It really isn't a surprise that architect Peter Cook was seen having a manicure this week. His claws were being sharpened for his divorce trial with model Christie Brinkley.
Mr. Cook, he who was the architect of his marriage's demise by having an affair with an 18 year old, apparently didn't fully realize how much he would lose as a result of his wandering weenie. Life with Brinkley included beautiful homes, a glamorous social life, boats, first-class plane rides and the access his wife's success provided.
And then poof, it was all gone when she threw him out. And naturally, he missed it.
Having been married three times before marrying Peter Cook, Christie Brinkley obviously insisted on a pre-nup. Like many well-heeled people, she thought her lawyers had written a solid agreement.
With her previous husband, musician Billy Joel, the divorce was dissolved amicably and both maintained their own incomes and self-respect. Then came developer Rick Taubman, whom she reportedly paid $1 million for freedom and sole custody of their son, Jack Paris, now 13. Having been financially burned by her relationship with Taubman, Brinkley understandably was insistent that the pre-nup with Cook would be ironclad.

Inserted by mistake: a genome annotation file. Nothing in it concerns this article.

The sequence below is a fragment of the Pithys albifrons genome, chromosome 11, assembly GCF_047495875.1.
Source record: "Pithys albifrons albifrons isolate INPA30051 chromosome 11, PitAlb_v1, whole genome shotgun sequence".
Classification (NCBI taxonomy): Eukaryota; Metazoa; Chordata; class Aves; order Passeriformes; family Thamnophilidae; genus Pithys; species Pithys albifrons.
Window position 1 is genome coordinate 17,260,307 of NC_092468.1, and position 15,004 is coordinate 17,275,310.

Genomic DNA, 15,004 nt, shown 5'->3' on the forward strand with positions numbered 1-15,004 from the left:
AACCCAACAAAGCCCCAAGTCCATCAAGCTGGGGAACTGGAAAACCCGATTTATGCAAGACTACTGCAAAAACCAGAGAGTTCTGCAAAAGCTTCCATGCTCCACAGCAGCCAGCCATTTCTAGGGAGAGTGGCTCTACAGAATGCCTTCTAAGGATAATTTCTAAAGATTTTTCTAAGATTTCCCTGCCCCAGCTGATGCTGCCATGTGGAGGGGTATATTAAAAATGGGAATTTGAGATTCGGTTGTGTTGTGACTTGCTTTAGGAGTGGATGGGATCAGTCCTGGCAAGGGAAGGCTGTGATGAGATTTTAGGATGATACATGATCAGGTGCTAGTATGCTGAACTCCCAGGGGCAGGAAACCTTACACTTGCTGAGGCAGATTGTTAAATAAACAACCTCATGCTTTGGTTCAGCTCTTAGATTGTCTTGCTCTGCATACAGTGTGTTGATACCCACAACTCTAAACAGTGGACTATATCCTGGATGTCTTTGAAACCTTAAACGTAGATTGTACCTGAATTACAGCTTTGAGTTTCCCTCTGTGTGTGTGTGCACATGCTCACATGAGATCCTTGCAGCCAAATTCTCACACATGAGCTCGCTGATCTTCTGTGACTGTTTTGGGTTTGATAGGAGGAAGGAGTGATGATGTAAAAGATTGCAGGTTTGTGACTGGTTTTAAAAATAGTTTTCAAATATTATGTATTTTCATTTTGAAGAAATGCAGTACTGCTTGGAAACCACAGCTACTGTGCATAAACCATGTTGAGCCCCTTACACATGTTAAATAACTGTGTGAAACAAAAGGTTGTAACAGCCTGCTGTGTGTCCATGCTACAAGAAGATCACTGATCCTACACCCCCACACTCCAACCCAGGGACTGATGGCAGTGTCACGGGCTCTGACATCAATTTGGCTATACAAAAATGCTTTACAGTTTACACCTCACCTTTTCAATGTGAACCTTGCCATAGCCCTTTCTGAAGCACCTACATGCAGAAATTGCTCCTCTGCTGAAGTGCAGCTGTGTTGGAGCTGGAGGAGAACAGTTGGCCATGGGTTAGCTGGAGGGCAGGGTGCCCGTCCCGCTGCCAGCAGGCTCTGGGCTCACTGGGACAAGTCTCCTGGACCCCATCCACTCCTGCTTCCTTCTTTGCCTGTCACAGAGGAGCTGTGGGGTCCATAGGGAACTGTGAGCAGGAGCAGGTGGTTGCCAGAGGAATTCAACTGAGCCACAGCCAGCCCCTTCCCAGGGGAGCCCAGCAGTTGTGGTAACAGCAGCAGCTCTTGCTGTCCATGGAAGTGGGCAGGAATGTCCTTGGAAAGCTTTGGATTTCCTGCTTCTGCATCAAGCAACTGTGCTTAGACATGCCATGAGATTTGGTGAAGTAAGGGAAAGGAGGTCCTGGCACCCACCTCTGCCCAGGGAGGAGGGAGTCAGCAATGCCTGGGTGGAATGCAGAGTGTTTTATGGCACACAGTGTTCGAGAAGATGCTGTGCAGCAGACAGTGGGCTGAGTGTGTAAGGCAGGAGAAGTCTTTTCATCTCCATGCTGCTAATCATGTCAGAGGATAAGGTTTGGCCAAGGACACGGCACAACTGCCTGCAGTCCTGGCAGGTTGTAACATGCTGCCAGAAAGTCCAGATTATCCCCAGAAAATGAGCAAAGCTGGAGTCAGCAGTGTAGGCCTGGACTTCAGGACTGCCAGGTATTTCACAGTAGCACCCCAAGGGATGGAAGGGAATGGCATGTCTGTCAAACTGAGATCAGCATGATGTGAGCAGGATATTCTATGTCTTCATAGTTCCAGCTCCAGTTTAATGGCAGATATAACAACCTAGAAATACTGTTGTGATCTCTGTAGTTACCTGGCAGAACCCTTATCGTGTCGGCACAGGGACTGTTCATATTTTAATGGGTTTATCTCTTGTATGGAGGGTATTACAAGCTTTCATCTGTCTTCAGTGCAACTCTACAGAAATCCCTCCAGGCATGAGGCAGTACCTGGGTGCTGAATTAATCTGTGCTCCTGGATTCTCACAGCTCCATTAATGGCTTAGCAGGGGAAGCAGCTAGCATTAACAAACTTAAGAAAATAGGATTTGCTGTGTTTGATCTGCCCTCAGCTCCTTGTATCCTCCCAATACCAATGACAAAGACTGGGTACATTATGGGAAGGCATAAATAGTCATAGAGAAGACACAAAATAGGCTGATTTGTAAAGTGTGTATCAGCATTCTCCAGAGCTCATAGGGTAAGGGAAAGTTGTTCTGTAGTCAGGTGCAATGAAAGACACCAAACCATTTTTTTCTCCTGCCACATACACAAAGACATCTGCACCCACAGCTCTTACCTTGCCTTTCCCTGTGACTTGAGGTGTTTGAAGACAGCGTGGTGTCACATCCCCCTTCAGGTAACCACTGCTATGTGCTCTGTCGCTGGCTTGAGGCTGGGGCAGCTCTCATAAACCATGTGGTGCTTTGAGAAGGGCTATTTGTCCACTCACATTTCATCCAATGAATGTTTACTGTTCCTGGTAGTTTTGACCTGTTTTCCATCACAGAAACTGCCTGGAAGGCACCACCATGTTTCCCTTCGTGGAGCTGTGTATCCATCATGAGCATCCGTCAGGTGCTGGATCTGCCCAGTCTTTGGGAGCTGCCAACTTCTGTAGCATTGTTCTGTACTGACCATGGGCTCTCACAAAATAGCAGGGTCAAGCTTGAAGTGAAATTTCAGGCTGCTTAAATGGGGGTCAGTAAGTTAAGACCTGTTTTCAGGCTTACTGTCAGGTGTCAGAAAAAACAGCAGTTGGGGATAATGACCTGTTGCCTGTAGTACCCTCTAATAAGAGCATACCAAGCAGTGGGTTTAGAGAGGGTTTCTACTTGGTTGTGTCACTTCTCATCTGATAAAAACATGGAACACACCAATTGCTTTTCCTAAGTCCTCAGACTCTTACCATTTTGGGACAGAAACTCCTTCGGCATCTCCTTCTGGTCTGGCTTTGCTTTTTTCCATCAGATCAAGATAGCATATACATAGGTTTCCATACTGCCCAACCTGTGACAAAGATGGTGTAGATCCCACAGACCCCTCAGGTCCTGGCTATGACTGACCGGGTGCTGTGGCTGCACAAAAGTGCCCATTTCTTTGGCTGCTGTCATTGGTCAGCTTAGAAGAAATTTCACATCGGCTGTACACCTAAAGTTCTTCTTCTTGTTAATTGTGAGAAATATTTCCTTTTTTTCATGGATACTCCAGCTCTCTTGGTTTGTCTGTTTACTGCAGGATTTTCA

"Unfortunately the word ironclad is a bit of a myth," says divorce lawyer Clifford M. Solomon, partner of Solomon Tanenbaum in Westchester. "Anyone can challenge a pre-nup. And it has worked in some cases. Someone will challenge that the person didn't reveal income or assets in the pre-nup and then the agreement is revisited to their advantage."
Often the wealthier of the two sparring spouses will throw in some extra money or property beyond the pre-nup to just make the case go away. After all, a court trial is as ugly as Christie Brinkley is beautiful.
A generation of divorce has taught many that court trials are brutal battlefields where the verbal bruising causes permanent scars on the children and parents, who still must maintain a relationship post-divorce in parenting the children. This is why 22 states now encourage parents to try mediation before the divorce goes to trial. And why less than 10 percent of all divorces are now decided in a court trial.